Madame Tussauds has shown off its Beyoncé waxwork in Regent's Park - but why is the tourist attraction still pulling in the crowds?

Waxing lyrical

Madame Tussauds has shown off its Beyoncé waxwork in Regent's Park - but why is the tourist attraction still pulling in the crowds?
Texas forensic astronomer finally pinpoints the exact birth of impressionism

Revealed (to the minute)

The precise time when impressionism was born
From slow-roasted to sugar-cured: how to make the most of the British tomato season

Make the most of British tomatoes

The British crop is at its tastiest and most abundant. Sudi Pigott shares her favourite recipes
10 best men's skincare products

Face it: 10 best men's skincare products

Oscar Quine cleanses, tones and moisturises to find skin-savers blokes will be proud to display on the bathroom shelf
Malky Mackay allegations: Malky Mackay, Iain Moody and another grim day for English football

Mackay, Moody and another grim day for English football

The latest shocking claims do nothing to dispel the image that some in the game on these shores exist in a time warp, laments Sam Wallace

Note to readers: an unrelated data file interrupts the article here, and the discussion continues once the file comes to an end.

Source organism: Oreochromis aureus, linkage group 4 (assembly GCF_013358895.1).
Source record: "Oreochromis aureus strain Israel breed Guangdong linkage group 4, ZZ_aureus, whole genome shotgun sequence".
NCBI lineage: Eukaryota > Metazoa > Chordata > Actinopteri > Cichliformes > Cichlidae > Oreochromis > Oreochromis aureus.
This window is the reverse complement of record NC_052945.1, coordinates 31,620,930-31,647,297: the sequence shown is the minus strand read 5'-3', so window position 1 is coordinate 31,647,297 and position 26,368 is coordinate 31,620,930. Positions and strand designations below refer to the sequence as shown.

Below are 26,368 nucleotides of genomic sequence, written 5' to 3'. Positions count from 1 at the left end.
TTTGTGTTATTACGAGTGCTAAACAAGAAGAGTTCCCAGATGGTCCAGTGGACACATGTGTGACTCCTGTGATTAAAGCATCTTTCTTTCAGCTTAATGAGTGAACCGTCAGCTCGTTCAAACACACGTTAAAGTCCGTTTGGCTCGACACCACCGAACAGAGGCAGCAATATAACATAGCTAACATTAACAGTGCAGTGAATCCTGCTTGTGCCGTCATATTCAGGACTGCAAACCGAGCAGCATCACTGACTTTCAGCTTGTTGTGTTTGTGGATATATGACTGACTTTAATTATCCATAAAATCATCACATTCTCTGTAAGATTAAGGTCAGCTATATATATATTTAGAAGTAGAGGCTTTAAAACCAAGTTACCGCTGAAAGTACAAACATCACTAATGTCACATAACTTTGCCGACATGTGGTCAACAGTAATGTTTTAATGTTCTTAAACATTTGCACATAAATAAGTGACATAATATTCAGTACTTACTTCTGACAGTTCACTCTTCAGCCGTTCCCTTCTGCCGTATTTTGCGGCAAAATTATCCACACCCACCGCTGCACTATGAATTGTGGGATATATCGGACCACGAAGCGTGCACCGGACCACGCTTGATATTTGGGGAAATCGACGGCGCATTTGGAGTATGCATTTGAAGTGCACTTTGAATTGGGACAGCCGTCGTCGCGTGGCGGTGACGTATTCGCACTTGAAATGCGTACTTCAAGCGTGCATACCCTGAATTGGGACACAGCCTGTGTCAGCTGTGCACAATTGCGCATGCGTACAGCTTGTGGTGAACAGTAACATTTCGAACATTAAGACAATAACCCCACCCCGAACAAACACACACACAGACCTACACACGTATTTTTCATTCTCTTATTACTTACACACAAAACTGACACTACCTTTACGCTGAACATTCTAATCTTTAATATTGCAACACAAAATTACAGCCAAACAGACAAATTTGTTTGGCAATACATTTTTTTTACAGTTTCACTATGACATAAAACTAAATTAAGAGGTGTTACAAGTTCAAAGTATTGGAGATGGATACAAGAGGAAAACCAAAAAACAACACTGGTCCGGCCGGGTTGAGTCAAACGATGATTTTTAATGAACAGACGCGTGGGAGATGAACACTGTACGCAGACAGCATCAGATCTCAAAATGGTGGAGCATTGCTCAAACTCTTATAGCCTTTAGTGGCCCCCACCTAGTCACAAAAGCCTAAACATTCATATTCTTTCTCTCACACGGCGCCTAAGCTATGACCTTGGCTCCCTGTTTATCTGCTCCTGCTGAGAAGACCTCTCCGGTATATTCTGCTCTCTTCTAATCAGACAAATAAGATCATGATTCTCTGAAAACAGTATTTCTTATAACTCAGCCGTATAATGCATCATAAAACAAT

La Liga analysis: Will Barcelona's hopes go out of the window?

Will Barcelona's hopes go out of the window?

Pete Jenson starts his preview of the Spanish season, which begins on Saturday, by explaining how Fifa’s transfer ban will affect the Catalans
Middle East crisis: We know all too much about the cruelty of Isis – but all too little about who they are

We know all too much about the cruelty of Isis – but all too little about who they are

Now Obama has seen the next US reporter to be threatened with beheading, will he blink, asks Robert Fisk
Neanderthals lived alongside humans for centuries, latest study shows

Final resting place of our Neanderthal neighbours revealed

Bones dated to 40,000 years ago show species may have died out in Belgium species co-existed
Scottish independence: The new Scots who hold fate of the UK in their hands

The new Scots who hold fate of the UK in their hands

Scotland’s immigrants are as passionate about the future of their adopted nation as anyone else
Britain's ugliest buildings: Which monstrosities should be nominated for the Dead Prize?

Blight club: Britain's ugliest buildings

Following the architect Cameron Sinclair's introduction of the Dead Prize, an award for ugly buildings, John Rentoul reflects on some of the biggest blots on the UK landscape